Painting Together

Student artists collaborate on a live painting at the art show

Sophomore+Caroline+Higley+works+with+her+group+to+paint+a+sunset+at+the+Art+Show+on+Nov+7.+Two+groups+of+students+formed+to+work+on+the+live+art+painting.
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Painting Together

Sophomore Caroline Higley works with her group to paint a sunset at the Art Show on Nov 7. Two groups of students formed to work on the live art painting.

Sophomore Caroline Higley works with her group to paint a sunset at the Art Show on Nov 7. Two groups of students formed to work on the live art painting.

Photo: Snowden Farnsworth

Sophomore Caroline Higley works with her group to paint a sunset at the Art Show on Nov 7. Two groups of students formed to work on the live art painting.

Photo: Snowden Farnsworth

Photo: Snowden Farnsworth

Sophomore Caroline Higley works with her group to paint a sunset at the Art Show on Nov 7. Two groups of students formed to work on the live art painting.

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The St. George’s walls were lined with professional artwork for the annual art show on Nov. 9, and as patrons strolled through the hallways, they passed student artists collaborating on large paintings in real time. 

Sophomore Caroline Higley was one of the student artists that participated in the live painting display.

“It was a lot of fun. It was cool to have people walking by, so they could come back and see how we were doing,” Higley said. “It was also fun to be working with my friends and people that I’d never met before.”

Mr. Danny Broadway, Artist in Residence and art teacher for the Middle and Upper School, was responsible for bringing the project together.

Photo: Snowden Farnsworth
Freshman Kate Winstead reaches to dip her brush in the shared pallet. The students used many pallets and mixed each other’s colors.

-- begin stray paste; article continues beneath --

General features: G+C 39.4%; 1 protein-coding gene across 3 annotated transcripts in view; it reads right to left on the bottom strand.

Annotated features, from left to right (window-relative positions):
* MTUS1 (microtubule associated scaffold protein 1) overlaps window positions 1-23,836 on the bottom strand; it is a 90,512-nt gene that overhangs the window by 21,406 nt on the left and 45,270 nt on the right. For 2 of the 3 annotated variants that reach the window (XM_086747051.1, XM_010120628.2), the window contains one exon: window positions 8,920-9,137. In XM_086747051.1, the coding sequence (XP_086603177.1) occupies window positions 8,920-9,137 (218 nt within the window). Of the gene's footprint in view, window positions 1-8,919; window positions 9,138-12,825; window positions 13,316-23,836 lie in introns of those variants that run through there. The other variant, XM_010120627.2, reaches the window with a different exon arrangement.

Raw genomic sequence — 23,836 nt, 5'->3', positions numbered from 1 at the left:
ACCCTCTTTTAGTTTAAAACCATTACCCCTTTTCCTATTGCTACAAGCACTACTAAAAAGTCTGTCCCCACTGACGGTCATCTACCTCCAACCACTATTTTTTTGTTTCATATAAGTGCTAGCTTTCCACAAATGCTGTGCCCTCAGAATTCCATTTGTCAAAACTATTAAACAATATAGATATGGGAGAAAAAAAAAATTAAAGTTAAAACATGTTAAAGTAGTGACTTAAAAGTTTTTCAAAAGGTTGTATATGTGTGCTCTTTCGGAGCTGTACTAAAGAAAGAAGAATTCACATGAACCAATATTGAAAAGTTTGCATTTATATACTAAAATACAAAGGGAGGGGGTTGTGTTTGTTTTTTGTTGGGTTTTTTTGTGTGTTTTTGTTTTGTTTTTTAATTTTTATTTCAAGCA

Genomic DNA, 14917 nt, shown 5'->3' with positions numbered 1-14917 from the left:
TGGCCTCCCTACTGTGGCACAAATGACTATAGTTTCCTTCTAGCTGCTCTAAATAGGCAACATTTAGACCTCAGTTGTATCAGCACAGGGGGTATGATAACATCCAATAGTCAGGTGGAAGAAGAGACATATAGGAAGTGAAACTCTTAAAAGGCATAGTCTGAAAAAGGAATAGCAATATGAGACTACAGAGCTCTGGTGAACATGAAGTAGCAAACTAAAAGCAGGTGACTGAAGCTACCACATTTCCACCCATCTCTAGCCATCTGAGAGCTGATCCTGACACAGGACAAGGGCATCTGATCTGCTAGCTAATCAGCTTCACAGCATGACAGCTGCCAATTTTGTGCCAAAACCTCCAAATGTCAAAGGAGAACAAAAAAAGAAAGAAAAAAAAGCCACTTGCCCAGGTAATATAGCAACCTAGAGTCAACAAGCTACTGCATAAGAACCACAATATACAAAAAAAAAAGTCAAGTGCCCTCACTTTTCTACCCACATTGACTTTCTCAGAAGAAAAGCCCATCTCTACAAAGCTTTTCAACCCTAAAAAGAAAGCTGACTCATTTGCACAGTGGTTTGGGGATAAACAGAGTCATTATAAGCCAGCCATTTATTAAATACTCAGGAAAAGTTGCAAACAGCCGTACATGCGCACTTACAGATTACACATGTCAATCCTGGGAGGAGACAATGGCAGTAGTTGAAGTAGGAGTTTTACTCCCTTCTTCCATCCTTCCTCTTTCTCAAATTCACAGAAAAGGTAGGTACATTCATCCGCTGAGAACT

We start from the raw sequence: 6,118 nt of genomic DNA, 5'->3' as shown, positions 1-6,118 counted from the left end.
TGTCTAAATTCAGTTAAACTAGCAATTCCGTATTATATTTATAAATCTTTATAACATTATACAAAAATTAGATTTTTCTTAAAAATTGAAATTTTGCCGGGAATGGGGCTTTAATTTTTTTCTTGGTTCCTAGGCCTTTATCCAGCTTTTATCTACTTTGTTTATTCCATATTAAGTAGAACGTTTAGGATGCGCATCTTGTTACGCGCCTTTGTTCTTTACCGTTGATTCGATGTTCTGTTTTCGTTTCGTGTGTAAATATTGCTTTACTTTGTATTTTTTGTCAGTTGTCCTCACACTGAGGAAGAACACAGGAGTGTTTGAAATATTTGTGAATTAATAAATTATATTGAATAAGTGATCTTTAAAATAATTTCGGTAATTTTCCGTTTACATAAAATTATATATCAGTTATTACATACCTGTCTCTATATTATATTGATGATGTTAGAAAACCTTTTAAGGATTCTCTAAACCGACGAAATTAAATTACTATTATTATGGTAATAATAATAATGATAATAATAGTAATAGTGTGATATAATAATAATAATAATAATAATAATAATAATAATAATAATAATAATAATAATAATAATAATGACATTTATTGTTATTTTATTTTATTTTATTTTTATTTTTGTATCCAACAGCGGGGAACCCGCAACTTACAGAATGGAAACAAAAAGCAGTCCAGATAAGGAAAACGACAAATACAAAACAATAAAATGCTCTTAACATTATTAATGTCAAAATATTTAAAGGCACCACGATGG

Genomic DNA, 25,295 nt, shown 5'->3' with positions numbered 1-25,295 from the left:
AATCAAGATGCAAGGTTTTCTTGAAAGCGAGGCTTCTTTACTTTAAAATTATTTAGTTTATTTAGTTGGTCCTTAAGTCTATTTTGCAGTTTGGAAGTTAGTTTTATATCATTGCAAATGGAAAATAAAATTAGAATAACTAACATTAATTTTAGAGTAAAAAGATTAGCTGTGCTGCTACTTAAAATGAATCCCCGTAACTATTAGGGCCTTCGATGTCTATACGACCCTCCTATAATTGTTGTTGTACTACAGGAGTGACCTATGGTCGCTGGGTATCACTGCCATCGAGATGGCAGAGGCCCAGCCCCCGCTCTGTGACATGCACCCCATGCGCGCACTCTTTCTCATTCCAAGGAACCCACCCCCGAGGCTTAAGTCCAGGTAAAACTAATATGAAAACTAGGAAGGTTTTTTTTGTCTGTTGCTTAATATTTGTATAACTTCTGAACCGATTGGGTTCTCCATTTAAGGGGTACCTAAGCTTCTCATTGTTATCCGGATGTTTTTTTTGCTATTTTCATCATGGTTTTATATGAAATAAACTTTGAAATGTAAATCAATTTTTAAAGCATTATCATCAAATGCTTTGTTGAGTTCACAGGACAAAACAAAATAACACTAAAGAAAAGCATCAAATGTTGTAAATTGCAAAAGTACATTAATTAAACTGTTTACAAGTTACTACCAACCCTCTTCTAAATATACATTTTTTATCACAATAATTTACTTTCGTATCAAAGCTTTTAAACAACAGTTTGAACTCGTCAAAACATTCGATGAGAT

I just wanted to show the community of St. George’s that we have talented art students that can produce high quality works of art and that their support can foster more opportunities for them to learn other art making techniques,” Mr. Broadway said. 

Mr. Broadway also saw this collaborative project as a learning opportunity.

“I like to work collaboratively sometimes,” Mr. Broadway said. “I think that students gain a sense of process and can learn from each other as they create.”

The students got to choose from an assortment of Apple computer backgrounds.

“[Mr. Broadway] brought four pictures and told us we could choose two and let the other group choose first,” Sophomore Chloe Lewis said. “We had upperclassmen in my group, and there was a group of freshmen so we let them choose first.”

Once Lewis’ group settled on Yosemite and Higley’s group chose a sunset, the students immediately began painting.

“That was my first time doing it, but I created a plan in the beginning and then we just went off of that plan,” Lewis said. “We didn’t have any issues with that. We did all have different art styles, but we did work really well together. “

Because the students were working in groups, every person brought their own unique style. 

Photo: Snowden Farnsworth
Sophomore Chloe Lewis and Senior Natalie Murrah work together to paint Yosemite. The two’s unique art styles came together to form an interesting final product.

“We didn’t really think about how different it was going to look because we had the picture and were like ‘okay it’s got to look like this picture.’ So then we just kind of separated into different corners,” Lewis said. “I had the top left with the sky. I just did a very abstract sky with the colors that were there. Madeline [Sisk] attacked the canvas with a pallet knife and Natalie [Murrah] did her detail work in the bottom left. We just kind of got to the point where we were starting to work together, and all three of us were working on one spot at one time when we got towards the end.”

Higley’s group also experienced the merge of styles.

“We started off all doing our own different styles in different spots,” Higley said, “and I think it came together to look pretty cool in the end.“

Despite their hard work, neither group was able to finish the 2-by-5 foot painting because of the time constraints of the day.

“I think that [the day] was successful,” Mr. Broadway said. “I would have them work faster so that they can actually finish the painting that day.”

Higley agrees that the day was successful because of what they were able to learn.

“I think it was more important in the end for us to have had the experience of working together than to have a finished product.”